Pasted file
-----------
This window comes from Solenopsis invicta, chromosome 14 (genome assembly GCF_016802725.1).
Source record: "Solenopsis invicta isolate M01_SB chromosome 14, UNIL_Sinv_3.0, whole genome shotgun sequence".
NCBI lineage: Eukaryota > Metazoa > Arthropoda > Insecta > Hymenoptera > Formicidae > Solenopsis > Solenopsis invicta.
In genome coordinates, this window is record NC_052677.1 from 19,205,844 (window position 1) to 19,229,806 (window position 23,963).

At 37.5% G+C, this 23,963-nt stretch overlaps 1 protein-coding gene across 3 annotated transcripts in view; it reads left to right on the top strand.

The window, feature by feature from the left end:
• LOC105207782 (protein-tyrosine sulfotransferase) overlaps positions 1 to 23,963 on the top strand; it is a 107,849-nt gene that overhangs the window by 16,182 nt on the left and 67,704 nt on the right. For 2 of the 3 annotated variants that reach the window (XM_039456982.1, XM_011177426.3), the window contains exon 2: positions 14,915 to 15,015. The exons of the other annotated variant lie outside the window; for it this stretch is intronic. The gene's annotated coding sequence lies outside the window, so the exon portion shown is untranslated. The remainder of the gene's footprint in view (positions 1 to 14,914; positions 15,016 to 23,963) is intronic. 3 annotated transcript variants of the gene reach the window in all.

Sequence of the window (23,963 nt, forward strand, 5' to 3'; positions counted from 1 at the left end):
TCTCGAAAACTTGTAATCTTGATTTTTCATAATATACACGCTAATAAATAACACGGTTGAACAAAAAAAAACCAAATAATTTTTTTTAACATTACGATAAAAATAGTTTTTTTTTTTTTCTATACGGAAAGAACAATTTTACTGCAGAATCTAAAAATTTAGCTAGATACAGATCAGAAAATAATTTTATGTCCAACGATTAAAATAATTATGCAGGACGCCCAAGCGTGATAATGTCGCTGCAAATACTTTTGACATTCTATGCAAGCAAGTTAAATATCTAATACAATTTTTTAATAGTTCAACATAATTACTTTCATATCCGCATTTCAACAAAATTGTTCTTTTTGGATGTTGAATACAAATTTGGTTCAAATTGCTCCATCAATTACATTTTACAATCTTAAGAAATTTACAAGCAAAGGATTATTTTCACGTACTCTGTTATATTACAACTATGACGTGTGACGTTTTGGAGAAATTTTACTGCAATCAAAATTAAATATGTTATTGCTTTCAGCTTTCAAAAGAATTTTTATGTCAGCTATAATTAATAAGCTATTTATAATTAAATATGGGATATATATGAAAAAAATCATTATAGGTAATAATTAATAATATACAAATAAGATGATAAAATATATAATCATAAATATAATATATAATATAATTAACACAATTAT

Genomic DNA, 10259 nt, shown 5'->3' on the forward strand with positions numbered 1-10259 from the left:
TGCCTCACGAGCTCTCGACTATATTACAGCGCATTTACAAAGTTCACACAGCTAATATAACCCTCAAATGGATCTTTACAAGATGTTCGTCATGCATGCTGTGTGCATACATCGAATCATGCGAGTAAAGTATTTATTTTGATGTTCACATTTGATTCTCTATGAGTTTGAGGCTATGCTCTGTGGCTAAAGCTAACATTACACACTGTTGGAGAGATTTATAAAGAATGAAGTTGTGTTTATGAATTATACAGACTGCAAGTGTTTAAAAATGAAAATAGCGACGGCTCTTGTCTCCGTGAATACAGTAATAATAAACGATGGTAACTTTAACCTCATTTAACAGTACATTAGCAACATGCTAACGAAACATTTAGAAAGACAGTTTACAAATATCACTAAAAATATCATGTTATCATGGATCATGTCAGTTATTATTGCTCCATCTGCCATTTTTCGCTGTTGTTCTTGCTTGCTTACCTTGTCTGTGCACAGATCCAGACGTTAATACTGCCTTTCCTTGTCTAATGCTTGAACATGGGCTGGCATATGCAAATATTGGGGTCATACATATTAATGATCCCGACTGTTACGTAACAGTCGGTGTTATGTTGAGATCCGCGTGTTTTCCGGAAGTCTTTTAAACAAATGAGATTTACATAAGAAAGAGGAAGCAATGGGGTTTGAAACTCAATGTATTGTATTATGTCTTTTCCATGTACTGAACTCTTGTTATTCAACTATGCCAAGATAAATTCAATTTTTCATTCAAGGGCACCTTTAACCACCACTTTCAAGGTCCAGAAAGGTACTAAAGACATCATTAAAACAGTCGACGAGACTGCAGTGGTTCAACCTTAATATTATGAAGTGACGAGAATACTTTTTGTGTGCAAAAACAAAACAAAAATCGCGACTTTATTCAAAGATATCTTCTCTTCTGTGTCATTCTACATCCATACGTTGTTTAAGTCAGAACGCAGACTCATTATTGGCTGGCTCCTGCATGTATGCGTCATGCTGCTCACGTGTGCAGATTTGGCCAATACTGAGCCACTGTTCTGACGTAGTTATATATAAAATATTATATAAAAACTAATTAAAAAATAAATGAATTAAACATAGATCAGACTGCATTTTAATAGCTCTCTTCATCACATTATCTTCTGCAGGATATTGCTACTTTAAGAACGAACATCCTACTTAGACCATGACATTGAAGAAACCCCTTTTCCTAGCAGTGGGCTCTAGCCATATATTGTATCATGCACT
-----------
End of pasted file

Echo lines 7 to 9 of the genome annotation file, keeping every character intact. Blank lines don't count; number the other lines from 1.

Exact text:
• LOC105207782 (protein-tyrosine sulfotransferase) overlaps positions 1 to 23,963 on the top strand; it is a 107,849-nt gene that overhangs the window by 16,182 nt on the left and 67,704 nt on the right. For 2 of the 3 annotated variants that reach the window (XM_039456982.1, XM_011177426.3), the window contains exon 2: positions 14,915 to 15,015. The exons of the other annotated variant lie outside the window; for it this stretch is intronic. The gene's annotated coding sequence lies outside the window, so the exon portion shown is untranslated. The remainder of the gene's footprint in view (positions 1 to 14,914; positions 15,016 to 23,963) is intronic. 3 annotated transcript variants of the gene reach the window in all.

Sequence of the window (23,963 nt, forward strand, 5' to 3'; positions counted from 1 at the left end):
TCTCGAAAACTTGTAATCTTGATTTTTCATAATATACACGCTAATAAATAACACGGTTGAACAAAAAAAAACCAAATAATTTTTTTTAACATTACGATAAAAATAGTTTTTTTTTTTTTCTATACGGAAAGAACAATTTTACTGCAGAATCTAAAAATTTAGCTAGATACAGATCAGAAAATAATTTTATGTCCAACGATTAAAATAATTATGCAGGACGCCCAAGCGTGATAATGTCGCTGCAAATACTTTTGACATTCTATGCAAGCAAGTTAAATATCTAATACAATTTTTTAATAGTTCAACATAATTACTTTCATATCCGCATTTCAACAAAATTGTTCTTTTTGGATGTTGAATACAAATTTGGTTCAAATTGCTCCATCAATTACATTTTACAATCTTAAGAAATTTACAAGCAAAGGATTATTTTCACGTACTCTGTTATATTACAACTATGACGTGTGACGTTTTGGAGAAATTTTACTGCAATCAAAATTAAATATGTTATTGCTTTCAGCTTTCAAAAGAATTTTTATGTCAGCTATAATTAATAAGCTATTTATAATTAAATATGGGATATATATGAAAAAAATCATTATAGGTAATAATTAATAATATACAAATAAGATGATAAAATATATAATCATAAATATAATATATAATATAATTAACACAATTAT